The oil painter’s guide to protecting yourself and the environment

An awareness of health and safety practices may not always be the first priority for artists, but it’s essential to protect yourself – and to look after the environment.

Bones discovered in Tuscany in 2010 were the Artists who are looking for inspiring and exciting ways to work with colour do do well to look and re-look at the work of Josef Albers.ought almost certainly to be Caravaggio’s in part because of the alarming levels of lead they contained. We’ve moved on since then and are much more aware of harmful substances: the use of the most dangerous ones is either much diminished or has vanished altogether. But artists still work with toxic materials, and are rarely exposed to the inspections and procedures that keep other businesses mindful of the hazards involved. Here’s an overview of what you should be doing to protect yourself, others, and the environment.

While at work in the studio

  • Avoid eating, drinking and smoking in the studio, as you risk ingesting toxic materials.
  • Avoid excessive skin contact with materials, particularly solvents.
  • Do not allow solvents to evaporate. When inhaled they can cause dizziness, nausea and worse. Only use the smallest amount necessary for the job in hand.
  • Always allow good ventilation of the studio, for the reasons above.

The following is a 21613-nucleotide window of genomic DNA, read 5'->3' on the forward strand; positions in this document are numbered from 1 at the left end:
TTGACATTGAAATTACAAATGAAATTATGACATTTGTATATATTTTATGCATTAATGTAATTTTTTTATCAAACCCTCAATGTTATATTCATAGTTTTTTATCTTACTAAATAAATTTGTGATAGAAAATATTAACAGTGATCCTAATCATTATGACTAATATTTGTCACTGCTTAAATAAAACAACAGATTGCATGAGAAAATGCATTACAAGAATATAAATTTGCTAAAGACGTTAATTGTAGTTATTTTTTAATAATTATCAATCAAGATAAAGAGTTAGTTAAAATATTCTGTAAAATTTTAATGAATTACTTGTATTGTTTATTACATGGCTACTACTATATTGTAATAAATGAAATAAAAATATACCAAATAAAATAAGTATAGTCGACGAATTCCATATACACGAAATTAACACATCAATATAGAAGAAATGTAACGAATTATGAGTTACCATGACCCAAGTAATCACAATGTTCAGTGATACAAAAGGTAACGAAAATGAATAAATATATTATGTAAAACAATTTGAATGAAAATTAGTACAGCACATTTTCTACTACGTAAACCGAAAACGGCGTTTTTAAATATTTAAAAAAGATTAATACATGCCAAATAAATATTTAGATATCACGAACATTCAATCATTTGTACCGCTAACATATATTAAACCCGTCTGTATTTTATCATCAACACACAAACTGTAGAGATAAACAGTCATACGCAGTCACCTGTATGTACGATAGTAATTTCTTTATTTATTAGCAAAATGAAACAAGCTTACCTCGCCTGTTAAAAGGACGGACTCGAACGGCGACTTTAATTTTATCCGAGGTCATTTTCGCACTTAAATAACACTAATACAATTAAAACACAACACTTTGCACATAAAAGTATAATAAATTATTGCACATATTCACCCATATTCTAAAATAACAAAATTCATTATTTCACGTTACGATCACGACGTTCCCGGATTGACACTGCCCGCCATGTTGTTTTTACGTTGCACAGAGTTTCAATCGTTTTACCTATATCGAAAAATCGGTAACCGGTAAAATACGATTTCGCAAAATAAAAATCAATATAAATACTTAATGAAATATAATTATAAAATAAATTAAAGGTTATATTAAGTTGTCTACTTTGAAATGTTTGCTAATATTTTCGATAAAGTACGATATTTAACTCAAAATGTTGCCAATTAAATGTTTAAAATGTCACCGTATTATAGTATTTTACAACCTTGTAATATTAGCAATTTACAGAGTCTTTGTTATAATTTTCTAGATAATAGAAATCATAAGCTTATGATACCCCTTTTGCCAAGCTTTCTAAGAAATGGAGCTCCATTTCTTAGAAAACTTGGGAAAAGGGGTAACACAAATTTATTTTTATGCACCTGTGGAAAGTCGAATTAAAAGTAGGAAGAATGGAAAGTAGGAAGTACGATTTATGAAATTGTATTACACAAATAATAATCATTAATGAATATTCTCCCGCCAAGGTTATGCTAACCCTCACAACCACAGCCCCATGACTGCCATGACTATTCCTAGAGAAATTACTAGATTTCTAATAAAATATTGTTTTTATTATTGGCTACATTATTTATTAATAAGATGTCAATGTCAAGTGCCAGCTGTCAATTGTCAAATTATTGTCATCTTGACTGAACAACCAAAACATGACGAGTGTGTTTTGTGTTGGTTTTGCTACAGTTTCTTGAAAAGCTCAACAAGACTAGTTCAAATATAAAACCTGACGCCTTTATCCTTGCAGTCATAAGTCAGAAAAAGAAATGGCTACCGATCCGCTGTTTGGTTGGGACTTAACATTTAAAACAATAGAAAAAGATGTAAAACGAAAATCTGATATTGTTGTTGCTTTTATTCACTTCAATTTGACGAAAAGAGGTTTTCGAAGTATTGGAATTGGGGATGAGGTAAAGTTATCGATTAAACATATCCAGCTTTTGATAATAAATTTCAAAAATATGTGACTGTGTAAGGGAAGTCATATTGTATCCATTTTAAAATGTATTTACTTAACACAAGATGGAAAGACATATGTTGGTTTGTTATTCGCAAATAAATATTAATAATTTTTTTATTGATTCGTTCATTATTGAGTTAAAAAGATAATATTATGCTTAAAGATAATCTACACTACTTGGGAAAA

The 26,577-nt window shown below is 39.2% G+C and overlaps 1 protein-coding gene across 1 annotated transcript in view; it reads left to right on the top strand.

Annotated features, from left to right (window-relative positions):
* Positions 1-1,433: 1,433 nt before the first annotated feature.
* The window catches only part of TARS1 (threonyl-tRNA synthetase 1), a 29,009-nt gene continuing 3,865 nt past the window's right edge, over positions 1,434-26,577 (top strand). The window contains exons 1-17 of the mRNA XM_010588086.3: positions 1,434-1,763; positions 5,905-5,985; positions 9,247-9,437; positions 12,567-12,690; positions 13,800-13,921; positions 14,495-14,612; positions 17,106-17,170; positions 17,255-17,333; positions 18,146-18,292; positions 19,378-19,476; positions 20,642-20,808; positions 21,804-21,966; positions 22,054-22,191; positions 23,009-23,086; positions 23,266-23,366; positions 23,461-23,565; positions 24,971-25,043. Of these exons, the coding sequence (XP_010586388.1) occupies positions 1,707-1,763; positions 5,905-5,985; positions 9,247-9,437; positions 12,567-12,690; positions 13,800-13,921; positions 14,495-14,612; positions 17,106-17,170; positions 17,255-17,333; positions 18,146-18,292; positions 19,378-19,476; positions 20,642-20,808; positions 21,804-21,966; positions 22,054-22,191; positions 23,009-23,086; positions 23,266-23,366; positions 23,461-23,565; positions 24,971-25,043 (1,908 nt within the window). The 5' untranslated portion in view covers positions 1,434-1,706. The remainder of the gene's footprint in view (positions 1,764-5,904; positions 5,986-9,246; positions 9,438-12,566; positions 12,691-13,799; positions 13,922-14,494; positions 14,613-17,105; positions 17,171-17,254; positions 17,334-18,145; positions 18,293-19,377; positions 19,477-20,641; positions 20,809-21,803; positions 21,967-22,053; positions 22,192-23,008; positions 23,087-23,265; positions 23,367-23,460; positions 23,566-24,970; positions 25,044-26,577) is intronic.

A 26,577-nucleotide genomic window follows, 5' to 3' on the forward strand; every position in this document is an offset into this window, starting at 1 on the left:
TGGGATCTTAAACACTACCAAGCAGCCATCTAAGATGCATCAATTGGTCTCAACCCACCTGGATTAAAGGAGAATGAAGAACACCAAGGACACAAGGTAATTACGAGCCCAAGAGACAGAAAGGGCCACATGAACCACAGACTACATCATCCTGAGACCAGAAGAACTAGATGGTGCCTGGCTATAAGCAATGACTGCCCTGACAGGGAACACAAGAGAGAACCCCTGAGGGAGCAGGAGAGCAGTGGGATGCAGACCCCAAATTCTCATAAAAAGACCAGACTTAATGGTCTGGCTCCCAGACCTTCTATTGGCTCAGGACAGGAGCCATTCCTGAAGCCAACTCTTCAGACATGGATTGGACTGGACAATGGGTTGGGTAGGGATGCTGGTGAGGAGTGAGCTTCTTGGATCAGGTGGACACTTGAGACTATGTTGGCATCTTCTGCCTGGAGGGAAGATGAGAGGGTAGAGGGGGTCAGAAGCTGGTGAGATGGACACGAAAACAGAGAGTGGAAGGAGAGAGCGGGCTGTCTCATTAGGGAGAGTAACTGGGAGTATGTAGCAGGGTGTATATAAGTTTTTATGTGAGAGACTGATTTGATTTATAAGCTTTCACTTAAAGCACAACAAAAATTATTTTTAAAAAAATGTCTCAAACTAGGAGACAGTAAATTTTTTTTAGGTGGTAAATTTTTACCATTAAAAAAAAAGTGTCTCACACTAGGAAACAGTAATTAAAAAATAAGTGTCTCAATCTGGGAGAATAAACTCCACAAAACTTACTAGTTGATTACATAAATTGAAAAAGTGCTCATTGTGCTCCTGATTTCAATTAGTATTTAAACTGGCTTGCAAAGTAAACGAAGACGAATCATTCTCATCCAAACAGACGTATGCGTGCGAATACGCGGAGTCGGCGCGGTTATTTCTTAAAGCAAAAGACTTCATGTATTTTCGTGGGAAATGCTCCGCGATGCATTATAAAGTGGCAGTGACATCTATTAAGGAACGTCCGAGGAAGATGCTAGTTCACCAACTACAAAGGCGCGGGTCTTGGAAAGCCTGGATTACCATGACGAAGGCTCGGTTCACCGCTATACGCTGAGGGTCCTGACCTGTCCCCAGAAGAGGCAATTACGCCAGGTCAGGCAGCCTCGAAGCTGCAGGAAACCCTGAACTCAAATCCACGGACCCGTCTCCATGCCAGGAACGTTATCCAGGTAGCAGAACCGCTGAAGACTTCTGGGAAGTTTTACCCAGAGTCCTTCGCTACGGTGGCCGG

• Clean up spills immediately.
  • Wear an approved mask when dealing with dry pigments to avoid inhalation.
oily rags should be kept in an airtight metal container
Oily rags should be kept in an airtight metal container

Clean-up and disposal

It’s very important that nothing goes down the sink. Solvents and heavy metals are toxic and must be disposed of responsibly. Have a good clean-up and disposal system that is as ethically responsible as possible.

  • Palette cleaning Clean up by scraping your palette into newspaper, then putting that in a sealed bag for disposal.
  • Brush cleaning Wipe and scrape excess paint off the brush into a rag or newspaper. Soak the suspended brush in a suitable paint thinner – preferably a low odour solvent such as Winsor & Newton Sansodor. Over time the pigments will settle at the bottom. Decant the excess thinner to be used again. Dispose of the residue as responsibly as possible. You can finish cleaning your brush with a product such as Winsor & Newton Brush Cleaner.
  • Oil rags Rags are a key element in any oil painters’ practice. As the oil is drying on the rag it produces heat, and air gets trapped in the folds. The rag is usually made of a combustible cloth that can become a source of fuel. Heat, oxygen and fuel are all that is needed to create a fire, which is why oily rags, when not disposed of properly, can spontaneously burst into flames. Oily rags should be kept in an airtight metal container, and then transferred into an airtight sealed plastic bag for disposal.
  • Disposal of hazardous waste Oil paints and solvents, and rags that have been soaked in them, constitute hazardous waste. This should not normally be disposed of in mixed municipal waste such as household and garden waste. In some cases, your local council may be able to collect the waste from you, though there may be a charge for this. Alternatively, you may be able to deliver it to a household recycling or civic amenity site, free of charge. Your local council will be able to advise you on where to take all types of hazardous waste in your area.
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